Since ancient times, asparagus has been considered a delicacy and has had a place at dining tables. It has also been valued for its medicinal benefits. Asparagus is a nutritional powerhouse. Most notably, asparagus is high in folate, the most common vitamin deficiency known. Folate is an essential nutrient for proper cardiovascular system function. It is recommended to expectant mothers for the prevention of birth defects such as spina bifida, a neural tube defect.
As asparagus contains inulin, a carbohydrate that friendly bacteria love to eat, asparagus encourages the growth of beneficial bacteria such as Bifidobacteria and Lactobacilli. Bacteria such as these are important for a healthy immune system as they keep bad bacteria at bay. Healthy bacteria are also vital for proper digestion. The benefits of consuming asparagus can be felt by people suffering from arthritis, rheumatism, and general water retention as the minerals found in asparagus, along with asparagines, an amino acid, provide a natural diuretic action. Asparagus is high in potassium but low in sodium. Other nutrients include:
- Vitamin B
- Vitamin K
Asparagus should not be consumed in high amounts especially for people suffering with gout and kidney stones. Asparagus is high in purines, a substance that breaks down into uric acid. Uric acid is a contributor to both gout and kidney stones.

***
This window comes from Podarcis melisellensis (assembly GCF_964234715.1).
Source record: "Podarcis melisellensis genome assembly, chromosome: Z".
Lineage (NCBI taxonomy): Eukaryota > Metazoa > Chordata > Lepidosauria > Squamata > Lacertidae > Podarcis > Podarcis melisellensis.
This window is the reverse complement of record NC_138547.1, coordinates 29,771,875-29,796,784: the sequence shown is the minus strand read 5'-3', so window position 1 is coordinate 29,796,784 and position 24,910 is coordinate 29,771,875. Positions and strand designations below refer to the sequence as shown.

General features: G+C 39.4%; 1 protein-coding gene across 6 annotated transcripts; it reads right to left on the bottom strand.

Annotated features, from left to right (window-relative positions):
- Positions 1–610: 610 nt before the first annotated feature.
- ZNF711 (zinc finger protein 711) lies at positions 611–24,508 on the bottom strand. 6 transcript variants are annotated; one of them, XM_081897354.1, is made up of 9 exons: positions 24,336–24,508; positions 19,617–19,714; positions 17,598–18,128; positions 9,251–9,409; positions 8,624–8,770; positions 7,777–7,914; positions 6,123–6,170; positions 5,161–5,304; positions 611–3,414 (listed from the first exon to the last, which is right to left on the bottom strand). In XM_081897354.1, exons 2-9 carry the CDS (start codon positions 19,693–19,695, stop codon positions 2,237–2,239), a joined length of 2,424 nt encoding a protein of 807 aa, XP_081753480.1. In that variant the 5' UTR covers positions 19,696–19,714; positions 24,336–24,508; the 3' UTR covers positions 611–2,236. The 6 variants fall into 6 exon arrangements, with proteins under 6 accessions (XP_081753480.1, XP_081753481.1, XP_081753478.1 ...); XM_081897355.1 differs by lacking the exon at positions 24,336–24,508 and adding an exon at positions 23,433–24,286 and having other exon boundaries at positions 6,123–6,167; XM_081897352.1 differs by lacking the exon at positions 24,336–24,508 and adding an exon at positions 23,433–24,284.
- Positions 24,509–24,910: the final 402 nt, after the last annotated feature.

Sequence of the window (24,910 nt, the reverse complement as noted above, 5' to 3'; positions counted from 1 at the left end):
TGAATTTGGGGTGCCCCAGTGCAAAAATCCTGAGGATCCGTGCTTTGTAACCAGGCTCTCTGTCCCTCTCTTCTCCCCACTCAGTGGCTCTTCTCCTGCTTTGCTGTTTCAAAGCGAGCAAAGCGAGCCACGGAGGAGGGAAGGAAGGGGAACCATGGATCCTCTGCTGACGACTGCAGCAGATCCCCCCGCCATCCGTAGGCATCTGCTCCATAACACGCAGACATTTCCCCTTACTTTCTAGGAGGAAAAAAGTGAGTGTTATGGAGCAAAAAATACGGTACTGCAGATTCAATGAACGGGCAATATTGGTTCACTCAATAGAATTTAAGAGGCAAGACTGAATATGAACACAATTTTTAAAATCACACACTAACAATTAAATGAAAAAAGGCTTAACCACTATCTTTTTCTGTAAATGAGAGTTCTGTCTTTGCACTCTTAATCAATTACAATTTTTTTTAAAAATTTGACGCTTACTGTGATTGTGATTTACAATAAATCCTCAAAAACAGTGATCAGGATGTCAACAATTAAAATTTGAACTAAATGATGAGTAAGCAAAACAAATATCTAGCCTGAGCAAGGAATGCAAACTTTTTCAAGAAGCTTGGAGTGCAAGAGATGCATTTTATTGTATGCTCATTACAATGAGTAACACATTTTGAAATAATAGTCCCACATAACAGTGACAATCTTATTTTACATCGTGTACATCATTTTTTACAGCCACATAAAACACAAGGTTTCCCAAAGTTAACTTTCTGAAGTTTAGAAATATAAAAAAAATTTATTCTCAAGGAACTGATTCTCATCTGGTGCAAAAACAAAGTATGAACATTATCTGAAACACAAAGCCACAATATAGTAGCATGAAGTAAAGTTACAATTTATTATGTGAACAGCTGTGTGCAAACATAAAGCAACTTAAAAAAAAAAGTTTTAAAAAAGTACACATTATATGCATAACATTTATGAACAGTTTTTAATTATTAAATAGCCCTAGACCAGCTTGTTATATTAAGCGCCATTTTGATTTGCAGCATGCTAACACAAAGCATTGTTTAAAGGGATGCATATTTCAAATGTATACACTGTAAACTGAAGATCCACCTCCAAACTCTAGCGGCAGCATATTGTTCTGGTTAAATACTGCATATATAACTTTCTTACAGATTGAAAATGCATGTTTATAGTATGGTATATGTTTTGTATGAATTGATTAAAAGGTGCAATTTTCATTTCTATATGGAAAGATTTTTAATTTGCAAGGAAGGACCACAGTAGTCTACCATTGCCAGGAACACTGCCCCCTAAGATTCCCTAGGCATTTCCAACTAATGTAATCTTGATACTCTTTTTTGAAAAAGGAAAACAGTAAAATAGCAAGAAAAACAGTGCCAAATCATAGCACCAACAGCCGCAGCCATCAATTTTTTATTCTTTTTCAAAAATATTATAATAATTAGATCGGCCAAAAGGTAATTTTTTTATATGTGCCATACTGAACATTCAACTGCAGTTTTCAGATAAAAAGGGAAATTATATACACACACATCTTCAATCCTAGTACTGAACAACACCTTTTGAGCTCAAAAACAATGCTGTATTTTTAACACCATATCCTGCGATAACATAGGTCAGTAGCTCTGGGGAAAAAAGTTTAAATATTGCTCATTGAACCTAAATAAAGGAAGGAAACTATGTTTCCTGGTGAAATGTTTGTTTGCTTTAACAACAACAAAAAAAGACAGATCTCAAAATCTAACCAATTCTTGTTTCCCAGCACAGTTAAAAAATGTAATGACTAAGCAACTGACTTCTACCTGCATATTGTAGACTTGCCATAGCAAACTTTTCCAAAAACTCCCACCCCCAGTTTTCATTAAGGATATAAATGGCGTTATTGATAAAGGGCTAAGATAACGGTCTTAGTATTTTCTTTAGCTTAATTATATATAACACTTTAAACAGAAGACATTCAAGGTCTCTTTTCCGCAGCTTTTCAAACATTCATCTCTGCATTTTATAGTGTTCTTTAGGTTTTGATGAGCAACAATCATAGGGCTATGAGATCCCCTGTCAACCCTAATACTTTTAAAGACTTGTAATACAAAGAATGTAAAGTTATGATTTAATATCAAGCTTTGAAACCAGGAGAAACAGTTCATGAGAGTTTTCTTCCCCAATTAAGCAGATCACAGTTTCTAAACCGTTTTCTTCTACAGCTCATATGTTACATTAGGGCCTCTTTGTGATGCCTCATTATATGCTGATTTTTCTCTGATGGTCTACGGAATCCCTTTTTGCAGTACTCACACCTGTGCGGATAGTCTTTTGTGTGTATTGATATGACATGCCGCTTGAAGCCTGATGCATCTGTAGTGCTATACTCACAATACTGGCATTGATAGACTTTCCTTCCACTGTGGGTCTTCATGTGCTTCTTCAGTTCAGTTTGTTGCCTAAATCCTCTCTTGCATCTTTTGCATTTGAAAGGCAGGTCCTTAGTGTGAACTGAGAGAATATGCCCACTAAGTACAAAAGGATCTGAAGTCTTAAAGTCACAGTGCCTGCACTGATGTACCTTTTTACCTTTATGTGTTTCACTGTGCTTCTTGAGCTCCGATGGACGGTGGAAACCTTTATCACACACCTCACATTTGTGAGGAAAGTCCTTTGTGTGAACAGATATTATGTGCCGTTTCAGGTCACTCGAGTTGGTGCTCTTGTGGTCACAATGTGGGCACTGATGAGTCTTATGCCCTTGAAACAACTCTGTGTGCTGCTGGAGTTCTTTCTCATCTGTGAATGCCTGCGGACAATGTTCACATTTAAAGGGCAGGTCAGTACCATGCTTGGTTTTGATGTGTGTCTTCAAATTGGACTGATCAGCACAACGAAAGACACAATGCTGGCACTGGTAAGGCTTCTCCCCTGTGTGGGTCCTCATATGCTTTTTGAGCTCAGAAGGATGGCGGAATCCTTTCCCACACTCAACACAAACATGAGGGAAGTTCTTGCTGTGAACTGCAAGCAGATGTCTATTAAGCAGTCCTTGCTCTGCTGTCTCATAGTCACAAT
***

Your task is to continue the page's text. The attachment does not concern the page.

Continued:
To be honest, though I realize the nutritional benefits of asparagus, I have not acquired a taste for it. This recipe adds great flavor and tenderizes it, making it delicious to eat:
1 bunch asparagus, washed, dried, stalks trimmed 1-2 inches from bottom
½ cup olive oil, 100% organic, extra virgin, first-cold pressed (http://www.sciabica.com/)
½ cup Bragg raw apple cider vinegar
1 teaspoon fresh minced garlic
½ teaspoon Himalayan crystal salt
½ teaspoon freshly ground pepper
Place asparagus in a shallow container. Combine remaining ingredients and pour over asparagus. Let marinate 1-2 hours before serving.
GIVE ME FIVE
Five digestive supporters:
- Rice Bran
- Slippery elm bark